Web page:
Pensions  

Xafinity launches DB transfer index

Xafinity launches DB transfer index

A 64-year-old with a £10,000 a year DB pot would be able to get £213,000 if he transferred to a DC scheme, data from Xafinity has suggested.

The employee benefits firm’s analysis showed that values have varied by more than 15 per cent during the past 12 months, from a minimum of approximately £185,000 to a maximum of approximately £215,000.

Paul Darlow, head of proposition development at Xafinity, said: “Transferring secure DB pensions will not be in the best interests of most members.

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“However it is potentially attractive to some members for whom the greater flexibility in the DC environment outweighs the potential loss of certainty.”

The figures came from calculations based on Xafinity’s new transfer value index, which has been created to calculate how much DB members would be entitled to if they transferred to a DC pot.

Month by month, the Xafinity Transfer Value Index tracks the transfer value that would be provided by the average DB scheme to a member aged 64 who is currently entitled to a pension of £10,000 each year starting at age 65 – and which increases each year in line with inflation.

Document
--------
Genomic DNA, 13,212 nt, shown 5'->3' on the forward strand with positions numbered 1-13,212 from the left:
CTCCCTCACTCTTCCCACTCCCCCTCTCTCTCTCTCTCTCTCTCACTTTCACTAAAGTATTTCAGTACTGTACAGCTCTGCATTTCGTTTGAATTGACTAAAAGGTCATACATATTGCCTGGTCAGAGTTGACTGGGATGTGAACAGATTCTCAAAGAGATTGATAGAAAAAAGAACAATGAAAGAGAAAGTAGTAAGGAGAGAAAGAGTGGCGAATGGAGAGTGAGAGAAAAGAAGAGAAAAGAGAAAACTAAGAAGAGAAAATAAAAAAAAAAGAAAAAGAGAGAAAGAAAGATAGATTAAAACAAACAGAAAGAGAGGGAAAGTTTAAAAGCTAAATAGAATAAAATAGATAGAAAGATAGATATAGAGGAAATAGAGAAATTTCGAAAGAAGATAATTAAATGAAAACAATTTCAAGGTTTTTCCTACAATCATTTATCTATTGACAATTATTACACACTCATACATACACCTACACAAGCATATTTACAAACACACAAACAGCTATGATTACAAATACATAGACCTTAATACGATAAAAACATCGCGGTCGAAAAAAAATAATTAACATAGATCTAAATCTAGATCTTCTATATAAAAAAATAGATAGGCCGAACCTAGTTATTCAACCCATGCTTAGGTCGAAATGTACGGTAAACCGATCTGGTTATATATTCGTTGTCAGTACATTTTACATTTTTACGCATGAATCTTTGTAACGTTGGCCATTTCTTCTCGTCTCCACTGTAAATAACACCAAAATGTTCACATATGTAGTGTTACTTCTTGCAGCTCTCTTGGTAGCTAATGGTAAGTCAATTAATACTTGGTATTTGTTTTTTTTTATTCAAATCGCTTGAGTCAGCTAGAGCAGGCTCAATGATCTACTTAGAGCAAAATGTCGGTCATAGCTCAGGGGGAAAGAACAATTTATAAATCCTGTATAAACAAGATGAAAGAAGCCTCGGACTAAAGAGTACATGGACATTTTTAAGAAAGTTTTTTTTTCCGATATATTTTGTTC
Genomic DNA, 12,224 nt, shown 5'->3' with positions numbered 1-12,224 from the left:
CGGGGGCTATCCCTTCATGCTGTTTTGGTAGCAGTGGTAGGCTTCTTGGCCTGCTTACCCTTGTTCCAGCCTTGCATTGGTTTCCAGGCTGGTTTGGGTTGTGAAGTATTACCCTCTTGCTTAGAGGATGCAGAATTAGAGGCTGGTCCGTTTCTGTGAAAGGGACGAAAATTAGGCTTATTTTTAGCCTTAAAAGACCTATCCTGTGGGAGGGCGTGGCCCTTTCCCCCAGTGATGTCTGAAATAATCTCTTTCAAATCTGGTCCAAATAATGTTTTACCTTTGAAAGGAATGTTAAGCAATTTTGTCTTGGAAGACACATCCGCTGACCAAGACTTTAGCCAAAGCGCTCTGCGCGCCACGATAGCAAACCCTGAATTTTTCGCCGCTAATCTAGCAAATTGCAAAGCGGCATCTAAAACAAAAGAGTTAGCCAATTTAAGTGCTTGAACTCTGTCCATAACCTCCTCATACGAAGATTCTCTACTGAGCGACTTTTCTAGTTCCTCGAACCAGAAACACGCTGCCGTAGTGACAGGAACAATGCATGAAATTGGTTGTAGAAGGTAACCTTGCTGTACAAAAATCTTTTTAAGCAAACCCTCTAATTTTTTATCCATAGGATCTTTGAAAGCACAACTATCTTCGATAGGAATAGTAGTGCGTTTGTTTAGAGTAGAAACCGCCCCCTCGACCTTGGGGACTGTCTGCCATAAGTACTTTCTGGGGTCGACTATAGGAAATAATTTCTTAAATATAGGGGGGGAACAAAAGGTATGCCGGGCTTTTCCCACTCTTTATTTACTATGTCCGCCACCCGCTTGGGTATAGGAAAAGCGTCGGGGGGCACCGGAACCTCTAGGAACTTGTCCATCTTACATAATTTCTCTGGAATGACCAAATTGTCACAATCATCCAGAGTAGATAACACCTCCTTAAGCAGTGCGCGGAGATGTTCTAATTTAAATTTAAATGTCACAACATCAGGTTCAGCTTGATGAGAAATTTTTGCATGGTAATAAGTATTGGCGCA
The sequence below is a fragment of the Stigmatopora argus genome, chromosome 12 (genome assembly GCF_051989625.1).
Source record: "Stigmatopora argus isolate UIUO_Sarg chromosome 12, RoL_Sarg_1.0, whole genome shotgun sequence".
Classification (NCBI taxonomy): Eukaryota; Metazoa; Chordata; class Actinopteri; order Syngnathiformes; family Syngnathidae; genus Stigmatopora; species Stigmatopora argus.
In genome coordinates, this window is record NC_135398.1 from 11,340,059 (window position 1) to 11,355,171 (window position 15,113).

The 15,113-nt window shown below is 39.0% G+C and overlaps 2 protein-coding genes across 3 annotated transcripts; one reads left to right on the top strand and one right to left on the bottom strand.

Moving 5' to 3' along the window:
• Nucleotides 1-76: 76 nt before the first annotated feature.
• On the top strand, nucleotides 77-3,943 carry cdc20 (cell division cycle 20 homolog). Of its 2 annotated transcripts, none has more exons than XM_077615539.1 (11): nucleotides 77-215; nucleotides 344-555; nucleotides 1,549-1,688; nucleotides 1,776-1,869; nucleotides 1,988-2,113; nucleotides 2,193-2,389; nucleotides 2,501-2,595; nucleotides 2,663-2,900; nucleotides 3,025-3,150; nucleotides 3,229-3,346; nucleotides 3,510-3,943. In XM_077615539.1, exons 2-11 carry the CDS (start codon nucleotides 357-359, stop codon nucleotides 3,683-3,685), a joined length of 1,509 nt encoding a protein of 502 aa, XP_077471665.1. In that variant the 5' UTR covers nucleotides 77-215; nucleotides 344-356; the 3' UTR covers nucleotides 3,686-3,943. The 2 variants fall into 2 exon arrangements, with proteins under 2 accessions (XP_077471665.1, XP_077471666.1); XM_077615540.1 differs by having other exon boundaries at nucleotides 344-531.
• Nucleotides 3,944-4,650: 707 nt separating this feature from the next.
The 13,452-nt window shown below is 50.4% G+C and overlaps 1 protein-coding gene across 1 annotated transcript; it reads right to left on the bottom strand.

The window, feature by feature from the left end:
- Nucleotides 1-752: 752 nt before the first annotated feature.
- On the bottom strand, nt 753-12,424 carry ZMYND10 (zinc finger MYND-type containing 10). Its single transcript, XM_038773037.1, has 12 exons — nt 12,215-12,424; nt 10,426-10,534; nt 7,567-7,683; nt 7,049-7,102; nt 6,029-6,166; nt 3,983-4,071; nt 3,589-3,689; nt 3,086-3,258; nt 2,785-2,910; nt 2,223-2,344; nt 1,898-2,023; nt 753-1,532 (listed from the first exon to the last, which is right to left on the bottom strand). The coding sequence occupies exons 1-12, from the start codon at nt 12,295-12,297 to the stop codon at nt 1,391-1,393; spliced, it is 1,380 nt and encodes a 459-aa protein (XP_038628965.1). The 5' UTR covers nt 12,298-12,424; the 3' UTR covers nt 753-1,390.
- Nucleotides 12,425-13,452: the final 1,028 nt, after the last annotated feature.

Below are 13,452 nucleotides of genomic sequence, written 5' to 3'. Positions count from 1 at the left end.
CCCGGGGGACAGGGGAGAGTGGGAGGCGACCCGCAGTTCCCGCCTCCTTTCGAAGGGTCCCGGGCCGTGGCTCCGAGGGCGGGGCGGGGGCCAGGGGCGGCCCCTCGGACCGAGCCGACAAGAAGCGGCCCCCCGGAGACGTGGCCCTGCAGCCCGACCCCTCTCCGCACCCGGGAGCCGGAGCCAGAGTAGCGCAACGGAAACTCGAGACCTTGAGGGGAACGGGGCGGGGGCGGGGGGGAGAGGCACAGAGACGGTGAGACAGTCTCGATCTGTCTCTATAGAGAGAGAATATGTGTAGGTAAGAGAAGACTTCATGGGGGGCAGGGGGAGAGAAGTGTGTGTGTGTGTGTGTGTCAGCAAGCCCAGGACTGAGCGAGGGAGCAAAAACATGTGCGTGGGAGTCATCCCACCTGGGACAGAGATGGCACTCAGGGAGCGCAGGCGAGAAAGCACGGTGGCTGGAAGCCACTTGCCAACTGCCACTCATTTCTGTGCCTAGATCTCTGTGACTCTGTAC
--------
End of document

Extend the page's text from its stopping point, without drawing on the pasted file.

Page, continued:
“I hope that the index will provide useful information to pension scheme members considering their retirement options,” Mr Darlow said.

“Members who are interested in transferring their benefits will need to contact their scheme to request a transfer value quotation.”

Background

People with DB pension pots can transfer them to a DC scheme but will be required to prove to the trustees that they have sought independent financial advice first if the transfer value exceeds £30,000.

However, a large number of advice firms – including some networks – have said they will not be facilitating such transfers if they do not believe it is in the client’s best interests. Last week a letter from the PFS warned members not to agree to DB to DC transfers if they did not think it was right for the client.

Adviser view

John Broome Saunders, a consultant for London-based Broadstone Pensions & Investments, said: “Quite rightfully taking advice should be a key step in the process, but actually finding an adviser who is happy to provide advice on such a transfer is likely to be difficult.

“Frankly, it will be a miracle if anybody from a DB scheme manages to transfer, given the impediments that appear to be looming.”